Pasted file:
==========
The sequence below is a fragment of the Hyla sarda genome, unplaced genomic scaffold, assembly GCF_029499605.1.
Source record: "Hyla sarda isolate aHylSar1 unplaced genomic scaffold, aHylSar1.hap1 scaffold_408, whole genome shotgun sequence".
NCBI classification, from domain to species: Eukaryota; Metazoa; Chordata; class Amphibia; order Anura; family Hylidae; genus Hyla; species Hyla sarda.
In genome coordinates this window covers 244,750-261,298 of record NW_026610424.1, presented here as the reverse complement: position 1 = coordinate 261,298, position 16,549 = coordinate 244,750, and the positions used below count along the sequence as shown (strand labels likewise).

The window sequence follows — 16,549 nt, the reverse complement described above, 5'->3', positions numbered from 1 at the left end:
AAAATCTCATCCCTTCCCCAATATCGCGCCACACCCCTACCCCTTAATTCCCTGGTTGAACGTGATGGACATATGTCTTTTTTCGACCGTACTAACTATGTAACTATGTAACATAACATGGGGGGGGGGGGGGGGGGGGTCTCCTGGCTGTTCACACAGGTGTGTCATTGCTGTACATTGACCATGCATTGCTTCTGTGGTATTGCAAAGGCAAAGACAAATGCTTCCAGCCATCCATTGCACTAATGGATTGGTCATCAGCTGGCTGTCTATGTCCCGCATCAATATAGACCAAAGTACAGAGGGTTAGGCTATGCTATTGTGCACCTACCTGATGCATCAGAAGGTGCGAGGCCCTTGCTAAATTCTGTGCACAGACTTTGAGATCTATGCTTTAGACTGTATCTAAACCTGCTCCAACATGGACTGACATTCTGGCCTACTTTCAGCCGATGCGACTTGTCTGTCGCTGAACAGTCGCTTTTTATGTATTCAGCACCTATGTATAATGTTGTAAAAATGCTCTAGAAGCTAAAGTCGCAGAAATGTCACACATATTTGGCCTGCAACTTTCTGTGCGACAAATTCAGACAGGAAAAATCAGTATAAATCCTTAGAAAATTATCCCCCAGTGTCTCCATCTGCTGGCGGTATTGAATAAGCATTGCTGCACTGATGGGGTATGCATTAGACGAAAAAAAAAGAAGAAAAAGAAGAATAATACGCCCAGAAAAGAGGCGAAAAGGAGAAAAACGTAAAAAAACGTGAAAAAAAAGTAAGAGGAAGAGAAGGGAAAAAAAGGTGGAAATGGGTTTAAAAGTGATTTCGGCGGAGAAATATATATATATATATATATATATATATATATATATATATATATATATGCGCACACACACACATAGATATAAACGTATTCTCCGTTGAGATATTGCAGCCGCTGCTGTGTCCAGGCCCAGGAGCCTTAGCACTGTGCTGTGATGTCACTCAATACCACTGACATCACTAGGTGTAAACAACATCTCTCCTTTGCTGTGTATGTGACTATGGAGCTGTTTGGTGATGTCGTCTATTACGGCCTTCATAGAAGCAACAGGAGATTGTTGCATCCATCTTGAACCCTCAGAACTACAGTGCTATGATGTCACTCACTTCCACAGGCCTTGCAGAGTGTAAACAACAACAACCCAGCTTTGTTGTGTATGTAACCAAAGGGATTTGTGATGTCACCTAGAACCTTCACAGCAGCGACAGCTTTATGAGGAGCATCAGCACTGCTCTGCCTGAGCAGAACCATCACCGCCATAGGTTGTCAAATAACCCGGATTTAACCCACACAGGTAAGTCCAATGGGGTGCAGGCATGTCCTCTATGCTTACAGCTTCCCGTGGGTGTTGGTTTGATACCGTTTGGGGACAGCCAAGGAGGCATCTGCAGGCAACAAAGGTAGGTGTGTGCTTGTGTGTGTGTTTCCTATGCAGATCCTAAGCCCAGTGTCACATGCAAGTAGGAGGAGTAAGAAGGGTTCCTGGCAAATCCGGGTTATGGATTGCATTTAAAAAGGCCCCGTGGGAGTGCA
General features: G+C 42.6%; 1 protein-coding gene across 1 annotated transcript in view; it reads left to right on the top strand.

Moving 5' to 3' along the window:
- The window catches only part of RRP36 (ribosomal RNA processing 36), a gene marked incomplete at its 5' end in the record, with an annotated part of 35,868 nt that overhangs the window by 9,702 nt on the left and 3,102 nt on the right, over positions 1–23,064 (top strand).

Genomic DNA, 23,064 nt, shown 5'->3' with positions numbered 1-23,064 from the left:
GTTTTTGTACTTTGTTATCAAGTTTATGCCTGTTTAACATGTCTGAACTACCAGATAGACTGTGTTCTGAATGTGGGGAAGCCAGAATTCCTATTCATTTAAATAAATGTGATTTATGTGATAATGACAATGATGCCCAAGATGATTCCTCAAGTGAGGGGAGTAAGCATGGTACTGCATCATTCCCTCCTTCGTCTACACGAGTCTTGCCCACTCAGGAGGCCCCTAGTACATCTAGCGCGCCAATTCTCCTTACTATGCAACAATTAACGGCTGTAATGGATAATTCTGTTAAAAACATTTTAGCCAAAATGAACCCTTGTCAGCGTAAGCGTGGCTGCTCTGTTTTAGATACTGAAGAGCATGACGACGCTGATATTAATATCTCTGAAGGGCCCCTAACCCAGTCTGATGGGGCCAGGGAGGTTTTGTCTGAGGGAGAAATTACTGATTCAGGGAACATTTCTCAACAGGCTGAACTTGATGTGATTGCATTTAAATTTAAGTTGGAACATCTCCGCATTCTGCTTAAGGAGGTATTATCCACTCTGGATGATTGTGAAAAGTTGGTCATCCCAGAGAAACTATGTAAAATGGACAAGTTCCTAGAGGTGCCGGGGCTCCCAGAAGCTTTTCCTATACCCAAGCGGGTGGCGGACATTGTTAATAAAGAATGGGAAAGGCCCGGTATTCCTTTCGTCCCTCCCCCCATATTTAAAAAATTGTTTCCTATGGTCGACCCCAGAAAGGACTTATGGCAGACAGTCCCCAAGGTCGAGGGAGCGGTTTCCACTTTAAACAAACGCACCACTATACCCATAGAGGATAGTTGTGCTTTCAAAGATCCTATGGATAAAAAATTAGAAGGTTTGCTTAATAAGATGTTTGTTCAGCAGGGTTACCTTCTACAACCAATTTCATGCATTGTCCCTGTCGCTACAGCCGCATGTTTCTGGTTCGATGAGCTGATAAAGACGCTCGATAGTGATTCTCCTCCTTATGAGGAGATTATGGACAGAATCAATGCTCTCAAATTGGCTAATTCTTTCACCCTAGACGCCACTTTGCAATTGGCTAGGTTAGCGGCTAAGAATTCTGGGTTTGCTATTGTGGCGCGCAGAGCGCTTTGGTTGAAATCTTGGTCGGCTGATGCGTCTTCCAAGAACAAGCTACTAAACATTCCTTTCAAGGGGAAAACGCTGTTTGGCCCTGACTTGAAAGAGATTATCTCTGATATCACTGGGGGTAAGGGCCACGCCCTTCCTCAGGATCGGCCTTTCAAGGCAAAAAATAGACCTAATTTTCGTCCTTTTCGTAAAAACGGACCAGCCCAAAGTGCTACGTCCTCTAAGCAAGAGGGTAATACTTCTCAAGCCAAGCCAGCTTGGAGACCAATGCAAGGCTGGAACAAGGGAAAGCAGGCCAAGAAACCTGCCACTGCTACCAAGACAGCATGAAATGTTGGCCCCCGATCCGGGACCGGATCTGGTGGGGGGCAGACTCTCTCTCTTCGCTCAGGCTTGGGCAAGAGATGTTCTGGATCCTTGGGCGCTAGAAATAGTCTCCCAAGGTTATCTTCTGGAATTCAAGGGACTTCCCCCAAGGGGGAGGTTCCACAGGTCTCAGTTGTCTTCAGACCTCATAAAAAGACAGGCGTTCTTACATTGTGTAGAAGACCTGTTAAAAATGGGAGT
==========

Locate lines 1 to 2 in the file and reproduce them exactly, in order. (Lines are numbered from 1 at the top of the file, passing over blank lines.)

The sequence below is a fragment of the Hyla sarda genome, unplaced genomic scaffold, assembly GCF_029499605.1.
Source record: "Hyla sarda isolate aHylSar1 unplaced genomic scaffold, aHylSar1.hap1 scaffold_408, whole genome shotgun sequence".